Problem

One key to sustainable development is a renewed attention to the idea of holism and to the inter connections that are a part of systems thinking. “I see ESD as a process, rather than as a thing.” But these viewpoints can also be daunting as one grapples with the intricacies inherent in the complexity of such wholes. It requires a need to work with both what appear to be oppositions and contradictions.

“So many oppositions!” For example:

  • On an upbringing that values miserliness: “A negative upbringing trait [that has led to] being a bit more caring about not wasting stuff”
  • “Independence and self-sustainability?: a paradox?”
  • “A can’t be bothered attitude and not consuming too much – [it] works both ways.”
  • on reducing waste and consumption: “Are recycling services letting people off the hook?”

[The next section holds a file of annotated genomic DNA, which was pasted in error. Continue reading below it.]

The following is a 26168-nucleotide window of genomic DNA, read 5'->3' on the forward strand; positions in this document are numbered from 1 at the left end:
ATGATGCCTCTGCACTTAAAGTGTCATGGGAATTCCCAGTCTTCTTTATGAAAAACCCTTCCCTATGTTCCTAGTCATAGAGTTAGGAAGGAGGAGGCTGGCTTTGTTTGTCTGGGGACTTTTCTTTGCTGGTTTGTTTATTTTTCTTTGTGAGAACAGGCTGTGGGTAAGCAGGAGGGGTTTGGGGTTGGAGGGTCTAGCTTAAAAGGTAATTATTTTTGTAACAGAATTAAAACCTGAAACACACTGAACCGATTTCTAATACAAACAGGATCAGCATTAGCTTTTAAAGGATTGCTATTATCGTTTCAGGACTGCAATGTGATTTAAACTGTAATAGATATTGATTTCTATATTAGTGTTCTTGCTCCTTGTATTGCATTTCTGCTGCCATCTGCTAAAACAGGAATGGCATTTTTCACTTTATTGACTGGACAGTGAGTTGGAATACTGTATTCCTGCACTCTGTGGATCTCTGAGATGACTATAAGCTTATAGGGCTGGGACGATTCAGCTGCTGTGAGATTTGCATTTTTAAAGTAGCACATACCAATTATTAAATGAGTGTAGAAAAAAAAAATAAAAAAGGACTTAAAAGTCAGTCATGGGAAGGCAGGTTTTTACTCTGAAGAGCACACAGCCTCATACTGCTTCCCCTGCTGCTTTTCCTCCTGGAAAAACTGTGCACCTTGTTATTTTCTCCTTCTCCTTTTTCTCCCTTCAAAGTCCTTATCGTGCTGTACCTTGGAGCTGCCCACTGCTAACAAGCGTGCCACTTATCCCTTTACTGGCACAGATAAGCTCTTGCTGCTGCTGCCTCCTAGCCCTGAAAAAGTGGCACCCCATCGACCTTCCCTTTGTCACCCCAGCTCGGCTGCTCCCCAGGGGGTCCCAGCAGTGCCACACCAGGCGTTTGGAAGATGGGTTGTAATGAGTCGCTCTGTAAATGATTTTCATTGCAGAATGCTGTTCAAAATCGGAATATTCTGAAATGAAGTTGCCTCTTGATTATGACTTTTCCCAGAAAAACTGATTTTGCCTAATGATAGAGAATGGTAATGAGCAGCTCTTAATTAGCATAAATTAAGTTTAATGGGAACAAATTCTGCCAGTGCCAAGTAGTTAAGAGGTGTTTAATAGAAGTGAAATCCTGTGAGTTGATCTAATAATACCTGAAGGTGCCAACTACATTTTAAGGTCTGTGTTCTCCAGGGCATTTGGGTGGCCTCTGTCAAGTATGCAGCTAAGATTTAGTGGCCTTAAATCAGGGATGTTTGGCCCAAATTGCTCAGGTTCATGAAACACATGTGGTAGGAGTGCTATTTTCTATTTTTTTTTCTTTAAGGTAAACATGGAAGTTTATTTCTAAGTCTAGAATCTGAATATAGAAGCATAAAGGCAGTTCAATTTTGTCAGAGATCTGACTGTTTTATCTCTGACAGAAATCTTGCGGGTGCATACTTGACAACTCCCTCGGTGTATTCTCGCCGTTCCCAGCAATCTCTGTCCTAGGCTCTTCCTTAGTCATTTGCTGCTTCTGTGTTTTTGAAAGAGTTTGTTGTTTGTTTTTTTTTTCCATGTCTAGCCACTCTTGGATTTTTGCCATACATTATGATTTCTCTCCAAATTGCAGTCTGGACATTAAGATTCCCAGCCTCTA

• “Be mindful, but keep moving – mindfulness may miss opportunities.”

One can become lost in despair when one realises that a holistic view does not represent not a neat and tidy single essence, but rather a complex system: “Society is scared of complexity – wanting simplicity [and to] de-mystify complexity.” However, by seeing both sides of the coin, our propensity to think in dualities can move from an inherently limiting approach of either/or to a more creative both/and approach.

More difficult is the need to “move into the pain, regardless, to achieve change/progress”, even when its “often painful when you care too much.” But movement into the “shadow” side of things also gives the potential to be more tolerant of others, an important attribute in the process of leading by example (Pattern 11): “…being accepting of whatever level people are at and gently creating a rapport and then just seeing what happens after that, which invariably makes greater change then when I come in making people wrong. None of us like to be made wrong…”.

Solution

Brave the pain to better the gain. Learn to love all aspects of an issue in order to find solutions. Then it can become a whole solution.

Greg Paine is an urban planner interested in sustainable development.  These articles draw on his research work in the field.